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Daniels & Fisher Tower - Denver, CO
Posted by: Groundspeak Premium Member Outspoken1
N 39° 44.885 W 104° 59.743
13S E 500366 N 4399797
Quick Description: Remaining tower and clock from the original Daniels and Fisher (D&F) Department Store.
Location: Colorado, United States
Date Posted: 1/12/2008 3:43:47 PM
Waymark Code: WM2YTH
Published By: Groundspeak Premium Member mr.volkswagen
Views: 148

Long Description:

When the central and lower downtown Denver urban renewal authority was created, it's goal was to bring viable business back to downtown Denver. However, many historic buildings fell to the wrecking ball and bulldozer. Denver almost lost the D&F Tower to urban renewal. The original Daniels and Fisher Department store building was demolished in 1965, but with public outcry, the tower was saved.

When entrepreneur William Daniels returned from a trip to Venice, mesmerized by Italian Renaissance architecture, he insisted on replicating the famous Campanile in St. Marks's square for the centerpiece of his mammoth department store. Thus, in 1911 the beautiful D&F Tower rose above downtown, becoming Denver's first skyscraper. It was anchored on both sides by a sprawling shopping complex. Construction of the tower, which was part of the Daniels and Fisher Department store, started in November 1910. William Cooke Daniels originally commissioned the tower to stand adjacent to his five-story department store. When completed it was the tallest building west of the Mississippi River from 1910-1914 until surpassed by the Smith Towerin Seattle. The D&F Tower was the tallest building in Denver for almost 50 years. The May company bought out Daniels & Fisher in the 1950s. The tower was then known as the May D&F Tower.

While the adjacent five-story emporium was lost to urban renewal, the tower was spared and renovated into offices in 1981 by Gensler and Associates. The slender D&F Tower has a 32-foot square plan. It is faced in blond brick and creamy terra-cotta on a steel skeleton set on a 24-foot deep concrete foundation. Cornices set off a 20th floor arcaded observation deck. The unique revolving doors in the front of the building are duplicates of what was originally used. Fred Larkin owns four of the 18 floors of the tower. "The ceiling of the lobby has been fully restored. It is as fireproof as a building can be. It is concrete and steel and will be here in another 100 years," he said. There are business offices on every floor. The only level which the general public has access to is the basement. Local entertainer Lannie Garrett owns Lannie's Clock Tower Cabaret.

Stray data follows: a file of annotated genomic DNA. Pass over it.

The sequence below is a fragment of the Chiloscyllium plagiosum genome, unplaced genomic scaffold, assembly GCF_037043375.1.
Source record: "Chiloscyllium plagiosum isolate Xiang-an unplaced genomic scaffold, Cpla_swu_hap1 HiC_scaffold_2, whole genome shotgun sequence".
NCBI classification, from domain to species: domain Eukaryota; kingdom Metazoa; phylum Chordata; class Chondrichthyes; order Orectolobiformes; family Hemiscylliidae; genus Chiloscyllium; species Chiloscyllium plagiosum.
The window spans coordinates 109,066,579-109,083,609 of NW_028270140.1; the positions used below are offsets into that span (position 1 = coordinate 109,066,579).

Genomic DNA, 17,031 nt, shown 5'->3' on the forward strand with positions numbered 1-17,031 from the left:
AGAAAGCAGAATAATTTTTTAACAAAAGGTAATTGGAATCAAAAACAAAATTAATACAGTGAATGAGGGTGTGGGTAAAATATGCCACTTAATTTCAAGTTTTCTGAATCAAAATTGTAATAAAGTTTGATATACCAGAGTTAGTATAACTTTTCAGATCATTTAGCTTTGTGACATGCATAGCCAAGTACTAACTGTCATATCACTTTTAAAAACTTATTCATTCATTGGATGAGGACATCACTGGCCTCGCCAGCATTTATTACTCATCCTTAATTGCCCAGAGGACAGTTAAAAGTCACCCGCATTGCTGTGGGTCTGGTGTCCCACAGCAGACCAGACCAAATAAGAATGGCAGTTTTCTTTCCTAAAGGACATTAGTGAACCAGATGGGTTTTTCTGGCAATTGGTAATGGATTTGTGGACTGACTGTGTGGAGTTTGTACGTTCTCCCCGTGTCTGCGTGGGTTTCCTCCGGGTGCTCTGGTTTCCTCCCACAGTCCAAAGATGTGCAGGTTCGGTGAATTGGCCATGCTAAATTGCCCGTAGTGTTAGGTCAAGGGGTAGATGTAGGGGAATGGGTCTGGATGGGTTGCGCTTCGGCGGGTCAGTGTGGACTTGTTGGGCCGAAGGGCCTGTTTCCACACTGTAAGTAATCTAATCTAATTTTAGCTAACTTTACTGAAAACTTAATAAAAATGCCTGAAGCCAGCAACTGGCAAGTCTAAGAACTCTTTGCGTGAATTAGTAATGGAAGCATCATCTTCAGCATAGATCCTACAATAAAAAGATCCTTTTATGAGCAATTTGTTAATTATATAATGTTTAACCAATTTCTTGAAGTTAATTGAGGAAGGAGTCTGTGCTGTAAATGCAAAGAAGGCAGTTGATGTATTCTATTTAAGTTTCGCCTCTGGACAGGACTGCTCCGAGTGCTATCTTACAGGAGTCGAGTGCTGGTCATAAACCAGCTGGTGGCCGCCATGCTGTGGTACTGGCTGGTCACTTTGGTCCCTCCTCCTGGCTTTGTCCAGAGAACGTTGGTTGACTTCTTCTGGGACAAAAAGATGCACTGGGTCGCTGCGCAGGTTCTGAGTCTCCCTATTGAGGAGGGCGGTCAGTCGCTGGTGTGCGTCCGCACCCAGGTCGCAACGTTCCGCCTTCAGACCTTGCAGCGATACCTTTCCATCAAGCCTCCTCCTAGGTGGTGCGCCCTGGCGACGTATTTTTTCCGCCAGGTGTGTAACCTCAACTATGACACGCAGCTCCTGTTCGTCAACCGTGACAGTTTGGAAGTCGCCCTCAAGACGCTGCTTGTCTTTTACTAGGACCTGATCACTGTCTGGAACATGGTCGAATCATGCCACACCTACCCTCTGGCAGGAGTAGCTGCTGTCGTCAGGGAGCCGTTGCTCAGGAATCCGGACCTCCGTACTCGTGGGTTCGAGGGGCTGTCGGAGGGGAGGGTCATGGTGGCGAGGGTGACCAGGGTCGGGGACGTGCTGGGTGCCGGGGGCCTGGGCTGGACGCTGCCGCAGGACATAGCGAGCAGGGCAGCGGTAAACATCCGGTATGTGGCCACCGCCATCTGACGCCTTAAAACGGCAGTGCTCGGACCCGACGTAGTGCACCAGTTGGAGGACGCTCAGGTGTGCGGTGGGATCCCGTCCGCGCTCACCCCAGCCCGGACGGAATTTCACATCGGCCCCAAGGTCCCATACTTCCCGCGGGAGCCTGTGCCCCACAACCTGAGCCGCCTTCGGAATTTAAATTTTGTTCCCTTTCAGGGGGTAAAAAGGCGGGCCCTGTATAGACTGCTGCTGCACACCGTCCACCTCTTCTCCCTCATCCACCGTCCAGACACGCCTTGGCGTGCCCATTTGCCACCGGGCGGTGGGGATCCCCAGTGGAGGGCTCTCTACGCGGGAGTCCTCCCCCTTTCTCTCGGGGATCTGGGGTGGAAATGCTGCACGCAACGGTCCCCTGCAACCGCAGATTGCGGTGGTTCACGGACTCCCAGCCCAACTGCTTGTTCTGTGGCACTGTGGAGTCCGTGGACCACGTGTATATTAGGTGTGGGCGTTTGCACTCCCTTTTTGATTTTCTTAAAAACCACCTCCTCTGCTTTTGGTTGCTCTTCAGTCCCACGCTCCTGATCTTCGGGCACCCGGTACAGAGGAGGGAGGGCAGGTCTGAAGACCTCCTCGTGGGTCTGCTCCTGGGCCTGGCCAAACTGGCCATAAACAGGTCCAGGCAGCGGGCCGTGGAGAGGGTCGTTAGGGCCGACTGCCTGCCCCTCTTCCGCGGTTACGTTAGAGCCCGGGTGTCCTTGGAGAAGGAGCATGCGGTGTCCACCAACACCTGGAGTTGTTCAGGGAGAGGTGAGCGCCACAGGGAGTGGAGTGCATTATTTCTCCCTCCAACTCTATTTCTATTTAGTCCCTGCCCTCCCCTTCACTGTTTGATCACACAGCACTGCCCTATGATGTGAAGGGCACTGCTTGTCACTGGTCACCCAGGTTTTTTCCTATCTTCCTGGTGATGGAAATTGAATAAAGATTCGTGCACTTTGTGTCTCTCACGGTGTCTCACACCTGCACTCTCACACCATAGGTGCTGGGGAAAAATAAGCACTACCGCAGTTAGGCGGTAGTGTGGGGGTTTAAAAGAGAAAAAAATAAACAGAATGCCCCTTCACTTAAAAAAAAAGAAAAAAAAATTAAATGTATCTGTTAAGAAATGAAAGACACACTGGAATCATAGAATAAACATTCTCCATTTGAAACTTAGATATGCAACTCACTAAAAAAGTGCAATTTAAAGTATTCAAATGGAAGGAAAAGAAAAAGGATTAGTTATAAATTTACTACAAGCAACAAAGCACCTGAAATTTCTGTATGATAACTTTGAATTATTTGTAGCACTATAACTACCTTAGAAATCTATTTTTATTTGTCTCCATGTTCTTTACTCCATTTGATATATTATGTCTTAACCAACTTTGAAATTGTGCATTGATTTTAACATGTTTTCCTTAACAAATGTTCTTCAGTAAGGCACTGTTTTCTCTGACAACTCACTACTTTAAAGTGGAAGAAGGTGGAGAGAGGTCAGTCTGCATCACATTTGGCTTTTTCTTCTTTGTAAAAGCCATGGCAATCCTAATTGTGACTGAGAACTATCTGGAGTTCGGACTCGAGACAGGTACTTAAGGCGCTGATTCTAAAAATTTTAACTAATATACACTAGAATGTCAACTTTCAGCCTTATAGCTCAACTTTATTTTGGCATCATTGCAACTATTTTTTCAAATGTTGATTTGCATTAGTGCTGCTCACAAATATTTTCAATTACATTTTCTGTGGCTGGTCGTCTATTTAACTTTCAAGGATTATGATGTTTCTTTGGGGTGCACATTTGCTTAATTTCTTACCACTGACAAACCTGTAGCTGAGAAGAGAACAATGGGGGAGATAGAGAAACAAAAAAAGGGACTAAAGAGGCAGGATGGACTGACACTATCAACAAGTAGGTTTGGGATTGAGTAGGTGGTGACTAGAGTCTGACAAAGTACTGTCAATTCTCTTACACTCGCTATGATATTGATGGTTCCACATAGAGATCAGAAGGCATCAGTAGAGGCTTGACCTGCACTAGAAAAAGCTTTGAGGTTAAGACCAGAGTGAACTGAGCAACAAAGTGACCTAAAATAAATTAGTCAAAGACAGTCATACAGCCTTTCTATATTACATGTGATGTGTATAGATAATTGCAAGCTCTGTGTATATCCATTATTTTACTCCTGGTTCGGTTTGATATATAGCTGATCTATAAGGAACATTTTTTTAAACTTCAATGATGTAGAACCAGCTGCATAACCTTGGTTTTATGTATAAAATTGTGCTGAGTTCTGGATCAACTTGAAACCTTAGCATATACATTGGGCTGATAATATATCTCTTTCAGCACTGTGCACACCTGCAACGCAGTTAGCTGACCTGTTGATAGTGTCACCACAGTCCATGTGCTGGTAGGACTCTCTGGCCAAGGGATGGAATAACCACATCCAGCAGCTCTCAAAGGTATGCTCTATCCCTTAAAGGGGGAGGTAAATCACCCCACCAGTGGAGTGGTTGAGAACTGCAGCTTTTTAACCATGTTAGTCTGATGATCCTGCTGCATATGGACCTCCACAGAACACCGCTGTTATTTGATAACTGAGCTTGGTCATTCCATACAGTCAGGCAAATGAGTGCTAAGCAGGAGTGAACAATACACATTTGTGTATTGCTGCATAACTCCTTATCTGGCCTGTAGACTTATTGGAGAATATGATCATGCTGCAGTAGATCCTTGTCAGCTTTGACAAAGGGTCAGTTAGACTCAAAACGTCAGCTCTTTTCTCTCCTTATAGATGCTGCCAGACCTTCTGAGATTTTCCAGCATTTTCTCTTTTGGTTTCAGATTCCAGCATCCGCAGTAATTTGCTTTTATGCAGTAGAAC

Above this on all four faces are Seth Thomas clocks with six-foot hands. In the two uppermost stories is a 2 1/2 ton bell. The clock itself is the original. To reach the bell tower and the very top, you must use a 50-foot spiral staircase. It too is the original. Twice a year, a professional climber will scale the flagpole and replace the American flag. On what was once an observation deck on the 17th floor is a tribute to some of the men who built the tower. A section of the wall has been preserved that has signatures and dates from the workers. All are dated 1910. This building is listed on the National Register of Historic Places.

The building is open regular business hours and has a historical timeline regarding the D&F Tower's and Denver's business growth neatly tucked into the corner as part of an ornate staircase.

Group or Groups Responsible for Placement:
City and County of Denver


County or City: Denver

Date Dedicated: 1911 built; 1969 National Register of Historic Buildings

Check here for Web link(s) for additional information: [Web Link]

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